Scanned using Artec 3D technology
The comb-over & fade along with the boxed beard were faithfully recreated in myriads of submillimeter-accurate polygons and packed into a 3D model file in .stl format.
What makes this model special is the ultra-high level of detail and the incredible cleanliness of data that the scanner is able to achieve, all thanks to HD Mode.
It's not easy to keep your fingers apart for a long time, so the scanning should be done as quickly as possible.
Scanning ears is a popular solution for making prosthetics: the detailed geometry of a healthy ear can be mirrored and made into a perfect replica.
A quick self scan of an eye. A very noticeable thing here is that Spider has scanned past the natural eye lens and captured the correct position of the iris.
Human face scanning can be required for oral and maxillofacial surgery or for other medical purposes. With Artec Eva it is really quick and easy.
This metal mold of a child's foot was scanned with Spider in less than one minute.
We used a tablet and the Artec battery pack so the scanning was really fast. It took only 4 minutes.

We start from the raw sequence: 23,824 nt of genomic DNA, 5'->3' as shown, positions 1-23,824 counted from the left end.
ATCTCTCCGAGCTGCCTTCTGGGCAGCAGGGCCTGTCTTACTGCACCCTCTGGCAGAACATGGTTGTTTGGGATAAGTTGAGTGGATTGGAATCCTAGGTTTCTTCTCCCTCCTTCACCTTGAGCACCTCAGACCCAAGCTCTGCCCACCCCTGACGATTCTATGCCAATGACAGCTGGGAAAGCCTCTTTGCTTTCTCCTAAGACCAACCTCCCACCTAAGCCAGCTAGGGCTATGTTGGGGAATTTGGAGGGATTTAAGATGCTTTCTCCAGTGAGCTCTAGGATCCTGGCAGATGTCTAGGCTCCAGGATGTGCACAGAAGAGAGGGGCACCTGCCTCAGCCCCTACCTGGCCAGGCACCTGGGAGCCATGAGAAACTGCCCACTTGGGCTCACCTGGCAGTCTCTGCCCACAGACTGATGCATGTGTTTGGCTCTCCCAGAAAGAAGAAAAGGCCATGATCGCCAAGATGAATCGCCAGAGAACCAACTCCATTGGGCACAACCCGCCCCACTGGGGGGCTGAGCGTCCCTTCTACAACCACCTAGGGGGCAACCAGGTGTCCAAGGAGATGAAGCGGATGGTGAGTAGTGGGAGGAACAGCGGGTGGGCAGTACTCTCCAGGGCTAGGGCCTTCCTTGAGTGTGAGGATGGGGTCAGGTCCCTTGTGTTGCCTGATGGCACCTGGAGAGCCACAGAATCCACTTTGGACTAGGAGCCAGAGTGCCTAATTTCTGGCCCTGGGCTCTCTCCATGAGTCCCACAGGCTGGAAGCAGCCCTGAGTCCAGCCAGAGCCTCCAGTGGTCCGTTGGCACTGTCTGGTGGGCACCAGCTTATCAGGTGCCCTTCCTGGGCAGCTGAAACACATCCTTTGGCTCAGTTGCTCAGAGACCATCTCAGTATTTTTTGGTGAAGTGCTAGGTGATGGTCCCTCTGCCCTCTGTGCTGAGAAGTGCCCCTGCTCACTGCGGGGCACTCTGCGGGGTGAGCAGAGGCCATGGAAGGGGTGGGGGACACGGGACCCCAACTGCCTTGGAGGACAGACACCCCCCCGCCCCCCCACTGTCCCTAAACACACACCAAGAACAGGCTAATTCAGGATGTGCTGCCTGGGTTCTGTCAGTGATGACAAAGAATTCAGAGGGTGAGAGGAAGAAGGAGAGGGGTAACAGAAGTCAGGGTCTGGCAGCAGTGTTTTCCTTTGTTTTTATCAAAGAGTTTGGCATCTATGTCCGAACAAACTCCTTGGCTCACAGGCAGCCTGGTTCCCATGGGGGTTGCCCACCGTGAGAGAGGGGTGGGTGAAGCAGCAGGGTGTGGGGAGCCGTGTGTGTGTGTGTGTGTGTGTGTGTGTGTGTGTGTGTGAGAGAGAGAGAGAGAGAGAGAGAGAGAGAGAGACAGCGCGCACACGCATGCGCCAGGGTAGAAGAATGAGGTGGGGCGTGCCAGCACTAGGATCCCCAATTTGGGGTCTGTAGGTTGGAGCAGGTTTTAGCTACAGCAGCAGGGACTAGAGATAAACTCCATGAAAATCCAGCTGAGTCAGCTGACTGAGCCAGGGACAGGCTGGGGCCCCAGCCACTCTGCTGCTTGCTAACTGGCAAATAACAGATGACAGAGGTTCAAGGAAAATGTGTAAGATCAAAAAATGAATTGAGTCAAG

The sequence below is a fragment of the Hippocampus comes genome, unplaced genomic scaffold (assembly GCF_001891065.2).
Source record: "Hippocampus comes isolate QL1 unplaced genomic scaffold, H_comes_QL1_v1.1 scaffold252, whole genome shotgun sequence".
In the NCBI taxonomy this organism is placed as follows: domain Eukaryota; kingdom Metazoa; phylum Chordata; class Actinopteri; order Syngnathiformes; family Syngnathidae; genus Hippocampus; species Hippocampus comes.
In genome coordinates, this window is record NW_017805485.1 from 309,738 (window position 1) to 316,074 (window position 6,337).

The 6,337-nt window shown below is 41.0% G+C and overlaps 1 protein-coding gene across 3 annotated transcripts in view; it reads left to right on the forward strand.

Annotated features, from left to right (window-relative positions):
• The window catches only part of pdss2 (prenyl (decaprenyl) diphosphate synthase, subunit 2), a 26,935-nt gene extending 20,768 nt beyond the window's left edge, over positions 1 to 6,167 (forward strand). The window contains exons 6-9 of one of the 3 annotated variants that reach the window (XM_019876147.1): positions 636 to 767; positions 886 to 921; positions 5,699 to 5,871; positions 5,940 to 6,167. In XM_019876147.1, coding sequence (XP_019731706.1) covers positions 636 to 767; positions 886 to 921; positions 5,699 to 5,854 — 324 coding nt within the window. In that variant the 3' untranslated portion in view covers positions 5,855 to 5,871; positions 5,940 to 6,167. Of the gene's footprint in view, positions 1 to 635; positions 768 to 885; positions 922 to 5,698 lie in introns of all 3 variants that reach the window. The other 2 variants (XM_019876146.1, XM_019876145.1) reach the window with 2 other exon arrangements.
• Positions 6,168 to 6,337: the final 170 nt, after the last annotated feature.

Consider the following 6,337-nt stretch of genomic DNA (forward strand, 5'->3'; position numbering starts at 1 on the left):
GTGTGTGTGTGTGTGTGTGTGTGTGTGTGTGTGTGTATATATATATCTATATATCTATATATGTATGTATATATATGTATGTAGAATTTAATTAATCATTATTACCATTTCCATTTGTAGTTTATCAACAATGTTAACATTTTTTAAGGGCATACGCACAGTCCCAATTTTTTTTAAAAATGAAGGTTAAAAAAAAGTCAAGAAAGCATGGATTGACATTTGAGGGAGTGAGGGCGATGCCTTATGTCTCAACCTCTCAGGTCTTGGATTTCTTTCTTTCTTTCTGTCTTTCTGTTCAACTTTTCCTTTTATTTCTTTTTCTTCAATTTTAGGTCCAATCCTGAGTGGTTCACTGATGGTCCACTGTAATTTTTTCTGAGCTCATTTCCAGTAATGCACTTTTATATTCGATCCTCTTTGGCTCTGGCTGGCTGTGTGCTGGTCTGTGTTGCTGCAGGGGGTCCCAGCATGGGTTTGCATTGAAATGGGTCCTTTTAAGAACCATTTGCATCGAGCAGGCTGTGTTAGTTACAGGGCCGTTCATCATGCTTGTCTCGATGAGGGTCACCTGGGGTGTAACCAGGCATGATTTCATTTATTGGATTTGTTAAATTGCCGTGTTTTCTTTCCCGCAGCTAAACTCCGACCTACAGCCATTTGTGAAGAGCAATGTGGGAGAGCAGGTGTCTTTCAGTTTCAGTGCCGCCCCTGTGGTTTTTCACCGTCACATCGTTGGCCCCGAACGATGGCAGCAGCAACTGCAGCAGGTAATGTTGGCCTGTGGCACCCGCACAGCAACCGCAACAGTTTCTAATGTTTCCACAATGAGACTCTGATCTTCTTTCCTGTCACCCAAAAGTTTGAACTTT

Anything that moves is challenge to scan because of its changing geometry.
A quick scan of hand bones with nails made with Artec Spider. The object was scanned in three passes over just 8 minutes and processed afterwards for 30 minutes.
This 3D model shows how well Artec Eva renders hair, a tricky area for some 3D scanners.
Infant skull, scanned with Artec Spider in three passes. The scanning took approximately 5 minutes and processing 25 minutes.
The backbone and ribs turned out to be an easy job for Spider, since even though the model is geometrically rich, it did not contain any particularly hard to scan surfaces.
This object is considered as «large» for trajectory purposes. Although we used only a «simple» type of trajectory, with fewer frames, all of the intricate curvatures were successfully captured.
A quick scan of the top of the hand with Spider allows you to see the fine details of the skin and nails.
This 3D model of a torso, captured with the Eva Lite scanner, has multiple applications in various industries including CGI, art, science and especially, healthcare.